Thus, whilst I understand the logic to apply punishments as an incentive for clubs to avoid financial mismanagement I’m of the opinion that very few club directors are thinking along those lines when mismanagement is taking place. My experience is it’s either deliberate for some other nefarious reason, reckless when the perpetrator gambles and backs themselves to win, but then doesn’t, or it’s accidental and caused by unseen and unexpected events or simple mismanagement by people perhaps not qualified to hold the positions they do.

Ergo, when Hearts and Dunfermline and Livingston and of course Rangers were deducted points this was really about appeasing the other clubs in the league, and I can understand the basic logic in that. However, when are we going to start talking about how we prevent clubs getting into financial difficulties in the first place? When are fans going to start demanding that of the sport’s administrators? After all, at least one media publication claimed that the SFA knew of Rangers' (small) tax (case) difficulties under Craig Whyte yet did nothing. Why?

Further, why are there not demands for a salary cap in Scottish football? Where are the calls for a correlation between squad costs and turnover? Where is the backing for complete transparency over club debt? How much debt should any club be allowed to carry at any one time? Why is no one ensuring club directors pay bonds to the governing body to ensure all HMRC and other debtors are paid? Where is the goodwill that clubs must break even every year?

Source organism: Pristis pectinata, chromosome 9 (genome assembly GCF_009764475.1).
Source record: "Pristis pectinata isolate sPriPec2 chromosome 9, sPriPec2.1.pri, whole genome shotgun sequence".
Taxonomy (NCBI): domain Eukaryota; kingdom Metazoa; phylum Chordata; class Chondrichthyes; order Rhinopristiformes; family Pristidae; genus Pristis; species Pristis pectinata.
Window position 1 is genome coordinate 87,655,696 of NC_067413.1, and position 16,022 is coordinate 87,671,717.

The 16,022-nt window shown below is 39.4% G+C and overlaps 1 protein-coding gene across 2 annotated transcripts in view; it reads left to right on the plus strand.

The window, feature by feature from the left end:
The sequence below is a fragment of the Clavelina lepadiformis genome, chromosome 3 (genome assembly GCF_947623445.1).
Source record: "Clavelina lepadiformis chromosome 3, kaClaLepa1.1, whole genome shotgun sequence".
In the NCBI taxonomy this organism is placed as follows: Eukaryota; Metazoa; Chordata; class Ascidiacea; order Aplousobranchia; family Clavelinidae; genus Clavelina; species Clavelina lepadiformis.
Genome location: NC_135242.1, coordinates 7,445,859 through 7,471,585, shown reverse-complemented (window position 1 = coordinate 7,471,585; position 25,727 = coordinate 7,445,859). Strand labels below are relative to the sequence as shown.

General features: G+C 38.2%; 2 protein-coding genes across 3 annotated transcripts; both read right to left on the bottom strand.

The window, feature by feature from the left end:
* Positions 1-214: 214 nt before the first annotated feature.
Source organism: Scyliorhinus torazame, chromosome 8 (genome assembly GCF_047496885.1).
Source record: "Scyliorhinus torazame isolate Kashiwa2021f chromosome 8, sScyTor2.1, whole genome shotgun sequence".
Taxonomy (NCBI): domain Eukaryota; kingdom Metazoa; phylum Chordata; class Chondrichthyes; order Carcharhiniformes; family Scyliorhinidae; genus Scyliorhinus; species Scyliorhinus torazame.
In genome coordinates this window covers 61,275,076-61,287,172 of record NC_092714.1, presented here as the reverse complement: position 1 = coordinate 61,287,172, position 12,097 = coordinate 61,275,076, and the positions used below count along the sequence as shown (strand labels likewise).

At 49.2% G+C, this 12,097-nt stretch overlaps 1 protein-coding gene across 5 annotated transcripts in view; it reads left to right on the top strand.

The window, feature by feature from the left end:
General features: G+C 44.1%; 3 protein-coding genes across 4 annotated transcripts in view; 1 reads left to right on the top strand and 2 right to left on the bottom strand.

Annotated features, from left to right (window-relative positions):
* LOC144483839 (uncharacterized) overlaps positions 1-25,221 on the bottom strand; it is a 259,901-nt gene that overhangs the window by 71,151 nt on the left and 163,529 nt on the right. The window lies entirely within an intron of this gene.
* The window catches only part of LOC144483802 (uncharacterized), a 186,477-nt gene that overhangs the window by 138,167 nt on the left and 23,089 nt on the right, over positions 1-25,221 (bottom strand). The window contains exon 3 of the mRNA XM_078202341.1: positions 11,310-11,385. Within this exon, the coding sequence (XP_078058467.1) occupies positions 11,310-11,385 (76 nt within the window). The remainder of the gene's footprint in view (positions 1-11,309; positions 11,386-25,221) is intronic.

Now, I’m not demanding the introduction of communism into Scottish football but if we’re agreed that in many ways normal business rules don’t apply to our support of our football clubs then we can demand that normal business rules don’t apply to how it is run. Salary caps work in that last bastion of Marist thought, the NFL, after all.

OK, maybe salary caps or director bonds or full transparency wouldn’t have made any difference to what happened to Rangers. But anything that tempers recklessness must surely be considered. People did speak out about how Rangers were being run early in the second half of David Murray’s reign, but they were in the minority and indeed largely derided as ingrates. In the end I don’t really expect anyone to take any notice of this, I’m just a supporter after all, one small voice, powerless and impotent in the grand scheme of things. I doubt the current owners of Scottish football clubs will be very enthusiastic about bonds or salary caps and it’s unlikely to fill an evening’s phone-in so I’m not expecting a clamour from the media either.

Let me say this though, if it can happen to Rangers it can happen to your club. You might have a great board of directors just now; honest, prudent, well connected and with the club at their heart. But directors change, boards change and people change but your love for your club won’t.

Despite the clamour you can’t change the past. What’s done is done, no amount of reviews or retrospective punishment can change what’s already happened. It’s a waste of energy and time. If just some of that time and energy was directed into ensuring all clubs are properly managed and financially sound none of us might ever have to go through this again. That might not be the worst epitaph this sorry affair could have.